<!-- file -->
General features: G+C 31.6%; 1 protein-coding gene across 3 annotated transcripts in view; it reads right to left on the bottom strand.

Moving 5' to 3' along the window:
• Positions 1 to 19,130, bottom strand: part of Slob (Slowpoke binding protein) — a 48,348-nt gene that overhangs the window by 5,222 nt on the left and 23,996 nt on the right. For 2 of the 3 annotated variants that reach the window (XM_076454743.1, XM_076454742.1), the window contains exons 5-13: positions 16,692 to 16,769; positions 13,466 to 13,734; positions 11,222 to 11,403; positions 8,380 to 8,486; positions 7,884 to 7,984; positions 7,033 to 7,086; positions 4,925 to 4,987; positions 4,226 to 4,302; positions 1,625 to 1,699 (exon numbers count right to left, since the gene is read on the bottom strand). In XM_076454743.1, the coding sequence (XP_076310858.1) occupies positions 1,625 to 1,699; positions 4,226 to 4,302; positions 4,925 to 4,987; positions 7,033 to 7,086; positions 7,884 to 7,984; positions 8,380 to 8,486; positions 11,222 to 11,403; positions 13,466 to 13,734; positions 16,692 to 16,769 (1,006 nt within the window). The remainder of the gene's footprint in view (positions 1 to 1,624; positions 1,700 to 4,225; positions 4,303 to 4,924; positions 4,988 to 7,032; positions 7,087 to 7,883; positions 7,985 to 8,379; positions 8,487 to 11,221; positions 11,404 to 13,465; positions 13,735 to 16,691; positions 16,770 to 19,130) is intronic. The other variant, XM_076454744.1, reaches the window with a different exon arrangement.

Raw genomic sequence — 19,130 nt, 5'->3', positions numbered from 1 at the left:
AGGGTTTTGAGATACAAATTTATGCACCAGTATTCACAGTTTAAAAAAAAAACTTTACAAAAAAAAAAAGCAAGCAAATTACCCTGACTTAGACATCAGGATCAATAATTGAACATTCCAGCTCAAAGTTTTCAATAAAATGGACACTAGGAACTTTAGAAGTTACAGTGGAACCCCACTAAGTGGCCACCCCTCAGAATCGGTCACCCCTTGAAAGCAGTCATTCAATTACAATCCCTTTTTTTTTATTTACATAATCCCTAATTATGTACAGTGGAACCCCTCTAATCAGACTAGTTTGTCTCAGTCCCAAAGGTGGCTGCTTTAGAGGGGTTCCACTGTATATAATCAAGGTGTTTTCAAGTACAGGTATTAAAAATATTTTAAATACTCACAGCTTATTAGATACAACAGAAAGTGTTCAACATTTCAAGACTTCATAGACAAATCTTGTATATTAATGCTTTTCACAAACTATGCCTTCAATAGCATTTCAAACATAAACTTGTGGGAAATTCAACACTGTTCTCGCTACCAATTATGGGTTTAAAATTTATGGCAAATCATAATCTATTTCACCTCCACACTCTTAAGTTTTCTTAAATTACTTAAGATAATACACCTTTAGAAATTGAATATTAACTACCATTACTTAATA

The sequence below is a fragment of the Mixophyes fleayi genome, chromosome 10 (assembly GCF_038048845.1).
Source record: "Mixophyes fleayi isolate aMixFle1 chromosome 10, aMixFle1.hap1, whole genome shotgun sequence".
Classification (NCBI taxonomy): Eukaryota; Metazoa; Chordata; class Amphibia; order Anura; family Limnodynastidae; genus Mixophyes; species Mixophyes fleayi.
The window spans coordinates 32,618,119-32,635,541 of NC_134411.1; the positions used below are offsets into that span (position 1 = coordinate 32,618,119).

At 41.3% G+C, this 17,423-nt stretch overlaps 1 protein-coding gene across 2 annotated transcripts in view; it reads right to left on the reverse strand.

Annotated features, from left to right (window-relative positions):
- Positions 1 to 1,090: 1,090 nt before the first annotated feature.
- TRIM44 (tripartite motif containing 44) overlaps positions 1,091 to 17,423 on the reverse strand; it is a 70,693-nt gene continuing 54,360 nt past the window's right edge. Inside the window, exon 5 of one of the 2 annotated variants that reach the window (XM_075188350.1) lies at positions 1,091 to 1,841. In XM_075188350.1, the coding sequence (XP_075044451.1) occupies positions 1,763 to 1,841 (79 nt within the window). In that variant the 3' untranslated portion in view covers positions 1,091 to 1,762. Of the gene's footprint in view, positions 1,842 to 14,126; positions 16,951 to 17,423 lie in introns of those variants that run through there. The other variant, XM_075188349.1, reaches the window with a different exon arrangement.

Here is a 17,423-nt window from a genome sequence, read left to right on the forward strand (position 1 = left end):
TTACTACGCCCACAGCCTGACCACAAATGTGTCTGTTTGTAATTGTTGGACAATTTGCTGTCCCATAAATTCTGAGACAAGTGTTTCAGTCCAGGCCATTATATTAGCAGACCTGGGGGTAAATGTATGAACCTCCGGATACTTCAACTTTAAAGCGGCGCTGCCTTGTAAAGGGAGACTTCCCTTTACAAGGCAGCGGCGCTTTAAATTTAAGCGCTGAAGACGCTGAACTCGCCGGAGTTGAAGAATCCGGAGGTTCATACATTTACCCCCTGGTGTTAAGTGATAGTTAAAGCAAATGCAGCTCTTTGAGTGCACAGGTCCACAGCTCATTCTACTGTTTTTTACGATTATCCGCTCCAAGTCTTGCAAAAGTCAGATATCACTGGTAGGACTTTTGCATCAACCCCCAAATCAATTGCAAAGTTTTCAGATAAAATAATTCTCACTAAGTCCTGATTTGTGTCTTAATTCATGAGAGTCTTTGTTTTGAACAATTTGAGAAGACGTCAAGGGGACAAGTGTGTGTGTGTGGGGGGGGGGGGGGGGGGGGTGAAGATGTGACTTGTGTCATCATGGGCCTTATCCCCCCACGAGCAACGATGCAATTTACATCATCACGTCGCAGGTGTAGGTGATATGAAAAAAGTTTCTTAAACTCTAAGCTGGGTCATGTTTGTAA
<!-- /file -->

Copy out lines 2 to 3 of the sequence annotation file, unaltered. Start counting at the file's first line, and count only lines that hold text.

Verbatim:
Moving 5' to 3' along the window:
• Positions 1 to 19,130, bottom strand: part of Slob (Slowpoke binding protein) — a 48,348-nt gene that overhangs the window by 5,222 nt on the left and 23,996 nt on the right. For 2 of the 3 annotated variants that reach the window (XM_076454743.1, XM_076454742.1), the window contains exons 5-13: positions 16,692 to 16,769; positions 13,466 to 13,734; positions 11,222 to 11,403; positions 8,380 to 8,486; positions 7,884 to 7,984; positions 7,033 to 7,086; positions 4,925 to 4,987; positions 4,226 to 4,302; positions 1,625 to 1,699 (exon numbers count right to left, since the gene is read on the bottom strand). In XM_076454743.1, the coding sequence (XP_076310858.1) occupies positions 1,625 to 1,699; positions 4,226 to 4,302; positions 4,925 to 4,987; positions 7,033 to 7,086; positions 7,884 to 7,984; positions 8,380 to 8,486; positions 11,222 to 11,403; positions 13,466 to 13,734; positions 16,692 to 16,769 (1,006 nt within the window). The remainder of the gene's footprint in view (positions 1 to 1,624; positions 1,700 to 4,225; positions 4,303 to 4,924; positions 4,988 to 7,032; positions 7,087 to 7,883; positions 7,985 to 8,379; positions 8,487 to 11,221; positions 11,404 to 13,465; positions 13,735 to 16,691; positions 16,770 to 19,130) is intronic. The other variant, XM_076454744.1, reaches the window with a different exon arrangement.